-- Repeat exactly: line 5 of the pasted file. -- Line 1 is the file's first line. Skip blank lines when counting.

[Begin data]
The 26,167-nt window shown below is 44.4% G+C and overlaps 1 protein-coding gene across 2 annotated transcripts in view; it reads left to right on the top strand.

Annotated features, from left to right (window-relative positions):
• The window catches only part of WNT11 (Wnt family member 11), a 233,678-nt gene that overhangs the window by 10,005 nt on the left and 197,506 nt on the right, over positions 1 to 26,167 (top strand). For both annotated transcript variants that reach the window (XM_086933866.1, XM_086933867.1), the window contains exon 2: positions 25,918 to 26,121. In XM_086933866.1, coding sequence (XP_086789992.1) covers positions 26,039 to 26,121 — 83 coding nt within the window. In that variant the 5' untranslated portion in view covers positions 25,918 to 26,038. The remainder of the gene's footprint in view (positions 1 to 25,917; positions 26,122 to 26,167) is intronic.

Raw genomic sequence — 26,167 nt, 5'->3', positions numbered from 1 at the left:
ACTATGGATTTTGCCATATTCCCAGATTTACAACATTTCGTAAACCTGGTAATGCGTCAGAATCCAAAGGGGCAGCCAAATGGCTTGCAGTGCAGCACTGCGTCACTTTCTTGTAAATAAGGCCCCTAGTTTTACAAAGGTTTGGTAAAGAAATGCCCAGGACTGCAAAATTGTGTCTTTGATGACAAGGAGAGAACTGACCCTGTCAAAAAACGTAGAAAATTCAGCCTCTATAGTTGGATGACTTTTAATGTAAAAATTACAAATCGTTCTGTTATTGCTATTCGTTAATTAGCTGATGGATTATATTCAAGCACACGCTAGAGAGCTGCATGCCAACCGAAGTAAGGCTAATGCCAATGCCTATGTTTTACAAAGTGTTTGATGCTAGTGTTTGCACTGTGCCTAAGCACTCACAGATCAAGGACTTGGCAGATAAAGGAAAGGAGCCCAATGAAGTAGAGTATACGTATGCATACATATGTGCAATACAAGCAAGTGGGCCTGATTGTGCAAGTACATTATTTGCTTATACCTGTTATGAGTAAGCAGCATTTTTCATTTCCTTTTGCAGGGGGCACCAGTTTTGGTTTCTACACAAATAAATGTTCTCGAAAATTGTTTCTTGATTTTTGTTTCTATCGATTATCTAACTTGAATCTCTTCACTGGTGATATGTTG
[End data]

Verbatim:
ACTATGGATTTTGCCATATTCCCAGATTTACAACATTTCGTAAACCTGGTAATGCGTCAGAATCCAAAGGGGCAGCCAAATGGCTTGCAGTGCAGCACTGCGTCACTTTCTTGTAAATAAGGCCCCTAGTTTTACAAAGGTTTGGTAAAGAAATGCCCAGGACTGCAAAATTGTGTCTTTGATGACAAGGAGAGAACTGACCCTGTCAAAAAACGTAGAAAATTCAGCCTCTATAGTTGGATGACTTTTAATGTAAAAATTACAAATCGTTCTGTTATTGCTATTCGTTAATTAGCTGATGGATTATATTCAAGCACACGCTAGAGAGCTGCATGCCAACCGAAGTAAGGCTAATGCCAATGCCTATGTTTTACAAAGTGTTTGATGCTAGTGTTTGCACTGTGCCTAAGCACTCACAGATCAAGGACTTGGCAGATAAAGGAAAGGAGCCCAATGAAGTAGAGTATACGTATGCATACATATGTGCAATACAAGCAAGTGGGCCTGATTGTGCAAGTACATTATTTGCTTATACCTGTTATGAGTAAGCAGCATTTTTCATTTCCTTTTGCAGGGGGCACCAGTTTTGGTTTCTACACAAATAAATGTTCTCGAAAATTGTTTCTTGATTTTTGTTTCTATCGATTATCTAACTTGAATCTCTTCACTGGTGATATGTTG